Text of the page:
U.S. Administration Divided Over Response to Palestinian, French Moves in UN

Netanyahu, Kerry hold three-hour meeting in Rome.

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Palestinian President Mahmoud Abbas addressing the United Nations General Assembly, at UN headquarters in New York, Sept. 26, 2014.
Palestinian President Mahmoud Abbas addressing the United Nations General Assembly, at UN headquarters in New York, Sept. 26, 2014.Credit: AP

ROME - The Obama administration is split over which policy the United States should pursue regarding the Palestinian move toward statehood recognition in the UN Security Council and the French initiative to assemble an alternative proposal.

At a White House meeting last week, Obama's top foreign policy aides were unable to agree on an approach to France's potential resolution, according to a report by the Associated Press.

U.S. Secretary of State John Kerry suggested steering away from the effort at a time of increased Mideast violence and with the Israeli election a couple of months away, according to a U.S. official familiar with the discussion who spoke to AP.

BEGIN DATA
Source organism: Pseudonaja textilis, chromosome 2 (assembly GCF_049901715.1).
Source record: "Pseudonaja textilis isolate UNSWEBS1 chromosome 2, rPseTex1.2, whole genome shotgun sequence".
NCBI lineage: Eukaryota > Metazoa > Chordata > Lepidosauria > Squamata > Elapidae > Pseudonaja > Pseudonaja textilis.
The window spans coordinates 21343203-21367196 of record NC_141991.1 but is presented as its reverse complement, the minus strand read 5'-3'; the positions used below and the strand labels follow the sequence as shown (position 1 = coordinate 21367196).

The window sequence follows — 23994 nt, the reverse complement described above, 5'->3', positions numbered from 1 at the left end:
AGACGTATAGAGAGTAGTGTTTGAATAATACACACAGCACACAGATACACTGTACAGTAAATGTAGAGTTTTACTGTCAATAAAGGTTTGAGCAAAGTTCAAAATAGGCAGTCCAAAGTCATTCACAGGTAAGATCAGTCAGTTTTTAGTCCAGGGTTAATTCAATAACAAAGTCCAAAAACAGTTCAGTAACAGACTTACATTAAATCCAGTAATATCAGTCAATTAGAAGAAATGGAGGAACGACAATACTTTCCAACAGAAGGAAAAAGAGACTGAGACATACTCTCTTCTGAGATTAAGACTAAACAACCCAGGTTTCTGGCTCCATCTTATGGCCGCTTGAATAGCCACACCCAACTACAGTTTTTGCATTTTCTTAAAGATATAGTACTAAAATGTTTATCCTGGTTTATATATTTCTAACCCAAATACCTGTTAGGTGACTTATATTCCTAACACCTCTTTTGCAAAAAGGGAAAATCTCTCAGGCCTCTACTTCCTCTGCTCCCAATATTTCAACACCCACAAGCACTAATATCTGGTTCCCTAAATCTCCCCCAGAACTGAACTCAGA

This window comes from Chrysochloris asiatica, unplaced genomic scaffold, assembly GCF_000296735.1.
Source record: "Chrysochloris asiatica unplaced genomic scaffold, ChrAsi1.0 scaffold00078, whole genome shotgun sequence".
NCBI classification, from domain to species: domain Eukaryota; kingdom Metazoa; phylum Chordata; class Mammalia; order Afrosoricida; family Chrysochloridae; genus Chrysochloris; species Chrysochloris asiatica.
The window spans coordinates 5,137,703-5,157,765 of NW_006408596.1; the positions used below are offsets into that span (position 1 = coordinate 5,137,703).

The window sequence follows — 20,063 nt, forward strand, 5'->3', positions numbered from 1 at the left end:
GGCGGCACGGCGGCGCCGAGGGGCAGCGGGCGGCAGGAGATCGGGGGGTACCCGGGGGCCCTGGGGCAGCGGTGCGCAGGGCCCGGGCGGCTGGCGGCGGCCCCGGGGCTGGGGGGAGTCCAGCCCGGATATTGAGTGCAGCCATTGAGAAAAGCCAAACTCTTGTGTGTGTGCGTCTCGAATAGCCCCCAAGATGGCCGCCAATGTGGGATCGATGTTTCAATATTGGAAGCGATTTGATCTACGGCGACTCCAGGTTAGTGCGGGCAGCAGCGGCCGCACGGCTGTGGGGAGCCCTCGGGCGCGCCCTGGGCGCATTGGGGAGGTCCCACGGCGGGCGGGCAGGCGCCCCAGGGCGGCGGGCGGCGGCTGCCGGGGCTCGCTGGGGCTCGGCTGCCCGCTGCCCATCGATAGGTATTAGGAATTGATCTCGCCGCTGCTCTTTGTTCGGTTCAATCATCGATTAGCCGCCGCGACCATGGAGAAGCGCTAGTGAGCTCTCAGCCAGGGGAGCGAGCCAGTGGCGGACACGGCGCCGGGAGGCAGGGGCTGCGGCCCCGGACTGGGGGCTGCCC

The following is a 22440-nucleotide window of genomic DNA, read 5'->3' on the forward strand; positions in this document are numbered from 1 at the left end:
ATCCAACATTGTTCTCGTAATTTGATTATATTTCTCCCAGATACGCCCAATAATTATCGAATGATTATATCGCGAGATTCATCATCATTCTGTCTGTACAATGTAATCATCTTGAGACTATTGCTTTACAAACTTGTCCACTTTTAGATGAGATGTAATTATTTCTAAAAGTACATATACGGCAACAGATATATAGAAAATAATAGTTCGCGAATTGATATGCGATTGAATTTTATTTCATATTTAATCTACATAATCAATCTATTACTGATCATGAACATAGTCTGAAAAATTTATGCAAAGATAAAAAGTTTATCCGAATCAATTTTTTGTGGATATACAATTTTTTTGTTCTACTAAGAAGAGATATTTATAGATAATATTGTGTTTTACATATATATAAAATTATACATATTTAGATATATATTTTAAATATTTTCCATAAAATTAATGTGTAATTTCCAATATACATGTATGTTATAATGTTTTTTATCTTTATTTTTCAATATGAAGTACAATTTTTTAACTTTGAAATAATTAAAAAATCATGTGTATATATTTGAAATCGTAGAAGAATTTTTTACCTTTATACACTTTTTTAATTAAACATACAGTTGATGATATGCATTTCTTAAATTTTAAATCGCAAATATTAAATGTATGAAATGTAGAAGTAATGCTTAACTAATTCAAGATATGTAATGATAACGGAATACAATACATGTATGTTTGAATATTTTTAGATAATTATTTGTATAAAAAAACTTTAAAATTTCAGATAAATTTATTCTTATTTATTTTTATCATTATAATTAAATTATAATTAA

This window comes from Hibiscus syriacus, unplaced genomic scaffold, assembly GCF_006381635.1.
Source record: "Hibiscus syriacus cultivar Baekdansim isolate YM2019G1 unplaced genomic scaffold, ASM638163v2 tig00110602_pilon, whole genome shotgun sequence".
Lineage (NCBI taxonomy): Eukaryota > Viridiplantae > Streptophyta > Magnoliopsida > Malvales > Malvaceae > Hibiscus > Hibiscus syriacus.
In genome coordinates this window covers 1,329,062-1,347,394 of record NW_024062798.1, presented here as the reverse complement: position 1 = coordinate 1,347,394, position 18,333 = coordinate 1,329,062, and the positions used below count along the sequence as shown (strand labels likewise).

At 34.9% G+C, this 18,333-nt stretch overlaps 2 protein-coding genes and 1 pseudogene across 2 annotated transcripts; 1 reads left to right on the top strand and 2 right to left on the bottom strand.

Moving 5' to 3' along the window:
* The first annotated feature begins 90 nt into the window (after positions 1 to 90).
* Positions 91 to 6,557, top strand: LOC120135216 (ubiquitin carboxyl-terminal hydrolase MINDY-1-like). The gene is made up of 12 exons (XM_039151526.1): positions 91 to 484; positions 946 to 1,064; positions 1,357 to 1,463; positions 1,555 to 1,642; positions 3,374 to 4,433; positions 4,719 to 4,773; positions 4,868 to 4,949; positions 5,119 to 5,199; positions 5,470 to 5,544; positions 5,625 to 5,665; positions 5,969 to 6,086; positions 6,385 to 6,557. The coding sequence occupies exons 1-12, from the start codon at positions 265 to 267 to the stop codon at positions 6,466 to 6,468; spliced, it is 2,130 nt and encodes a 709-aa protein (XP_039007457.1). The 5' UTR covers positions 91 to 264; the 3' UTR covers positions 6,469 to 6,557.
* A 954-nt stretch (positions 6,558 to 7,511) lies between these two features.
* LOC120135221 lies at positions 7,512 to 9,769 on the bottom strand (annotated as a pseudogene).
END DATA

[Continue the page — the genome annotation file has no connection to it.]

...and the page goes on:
Susan Rice, Obama's national security adviser, supported engaging allies to see if a compromise is possible.

Prime Minister Benjamin Netanyahu held a three-hour meeting with Kerry in Rome on Monday, where he was expected to request that the U.S. continue its years-long policy of vetoing resolutions related to the Israeli-Palestinian conflict at the UN Security Council.

"What is at stake now is a resolution at the UN Security Council to try to force Israel to accept the creation of a Palestinian state unilaterally and within a certain time frame," a senior official in the prime minister's entourage told reporters en route to Rome.

"The consistent American policy for the past 47 years has opposed such unilateral steps," the official continued. "There is no reason for that to change, and we expect that it won't change."

The Palestinians are expected to submit this week a draft resolution on ending the Israeli occupation to the United Nations Security Council. The French one is more moderate. The main difference between the French proposal and the Palestinian one is that the Palestinian resolution proposes a time table of two years to end the occupation in the West Bank and East Jerusalem, while the French resolution allocates a two year period for reaching a permanent agreement between Israel and the Palestinians.

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